One of the reasons we were attracted to the apartment we bought in Vienna is that there is a linden tree, or lime tree, just outside the living room, at eye level.

Right now, the flowers are still forming, but it was July when we bought the apartment and the tree was in full bloom, covered in pale yellow flowers around which buzzed a thousand insects.


The scent that wafted through the open window was divine. For those readers who have not had the good fortune to be near a linden tree in full bloom, let me try to describe the scent: delicate – your brain barely registers it; sweet – at the height of the bloom, insects are crazy to get to the nectar; ephemeral – the scent wafts your way for a second, then disappears just as quickly. I’m sure the memory of that scent still lingered in our minds when we signed the purchase contract.

Strangely enough, even though the linden tree grows in the U.K., I have no memory of that scent from my youth; perhaps because I hardly ever spent any of my summers there. Nor do I have any memory of the scent from France, where I spent many a youthful summer, or from Italy, where I spent many of my adult years. It was only when I moved to Austria twenty years ago that I became aware of it. Was it perhaps because linden trees are common shade trees throughout the Germanic and Slavic lands? Certainly, the street we live on in Vienna has a portion, closer to the city centre, which is entirely shaded in linden trees – and what a treat it is for the nose to walk unter den linden, under the linden trees, when they are in bloom! I will make sure we walk along the much more famous Unter den Linden Avenue in Berlin


when we go there in early August although by then I fear that the peak of the trees’ blooming will have passed.

I have to think that the frequent presence of linden trees in urban settings throughout Central Europe can be traced back to the sacred place the tree had in Germanic and Slavic mythology. When Christianity arrived, it sensibly adapted, planting linden trees around churches, accepting that villagers congregate under the village linden tree for important meetings or for seasonal festivitiesas well as encouraging a tradition linking the Virgin Mary to the linden tree (probably because this displaced a pagan goddess linked to the tree).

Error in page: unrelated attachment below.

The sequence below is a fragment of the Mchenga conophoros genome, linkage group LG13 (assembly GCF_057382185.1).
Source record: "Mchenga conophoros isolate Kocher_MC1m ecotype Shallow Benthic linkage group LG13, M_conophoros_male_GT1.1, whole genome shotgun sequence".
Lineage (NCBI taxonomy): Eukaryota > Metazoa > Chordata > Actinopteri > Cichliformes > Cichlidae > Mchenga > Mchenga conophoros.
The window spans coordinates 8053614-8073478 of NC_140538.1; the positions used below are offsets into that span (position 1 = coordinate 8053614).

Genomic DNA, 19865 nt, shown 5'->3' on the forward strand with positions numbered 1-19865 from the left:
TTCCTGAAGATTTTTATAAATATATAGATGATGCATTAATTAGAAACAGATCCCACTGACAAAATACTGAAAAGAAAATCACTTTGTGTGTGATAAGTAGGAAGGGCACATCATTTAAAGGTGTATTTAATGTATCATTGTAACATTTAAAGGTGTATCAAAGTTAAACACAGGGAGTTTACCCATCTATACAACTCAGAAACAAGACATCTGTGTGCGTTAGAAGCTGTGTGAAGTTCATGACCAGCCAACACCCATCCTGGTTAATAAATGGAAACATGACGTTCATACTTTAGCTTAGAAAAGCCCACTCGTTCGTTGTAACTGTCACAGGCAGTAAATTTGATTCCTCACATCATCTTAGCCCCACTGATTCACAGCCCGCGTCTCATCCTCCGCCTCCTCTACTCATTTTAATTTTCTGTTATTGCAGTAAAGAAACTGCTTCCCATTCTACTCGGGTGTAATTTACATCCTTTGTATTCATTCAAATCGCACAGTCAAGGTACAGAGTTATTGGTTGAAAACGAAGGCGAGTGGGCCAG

Thus was the tree’s place in Central Europe’s modern cities assured. But why the linden tree was sacred to Slavic and Germanic tribes in the first place is not clear to me – at least, I have found no good answer in the literature available to me on the web. I have read that the tree was seen to represent the female side of nature (with the oak tree representing the male side), its natural capacity to regrow quickly seen to symbolize rebirth and fertility. Perhaps. But – simply because it appeals to my romantic fancies – let me add here another theory, which I extracted from the wilder and woolier side of the internet, from a site dedicated to Druidism to be exact. There, the writer noted that the tree is in full bloom around the time of the summer solstice. Well! What better reason to sacralize a tree which gives off a heavenly scent when the great Sun God reaches its apogee! (we have here modern devotees celebrating the summer solstice at Stonehenge)

Whatever the reasons, the linden tree’s connection to the feminine side has meant that it has naturally been connected to love. Betrothals took place under the village linden tree, but so – people whispered – did love in its wilder form. A famous German minstrel song from the 12th Century, Unter der Linden (translated here by Raymond Oliver), says it all (or nearly so).
Under the lime tree
On the heather,
Where we had shared a place of rest,
Still you may find there,
Lovely together,
Flowers crushed and grass down-pressed.
Beside the forest in the vale,
Tándaradéi,
Sweetly sang the nightingale.

I came to meet him
At the green:
There was my truelove come before.
Such was I greeted —
Heaven’s Queen! —
That I am glad for evermore.
Had he kisses? A thousand some:
Tándaradéi,
See how red my mouth’s become.

There he had fashioned
For luxury
A bed from every kind of flower.
It sets to laughing
Delightedly
Whoever comes upon that bower;
By the roses well one may,
Tándaradéi,
Mark the spot my head once lay.

If any knew
He lay with me
(May God forbid!), for shame I’d die.
What did he do?
May none but he
Ever be sure of that — and I,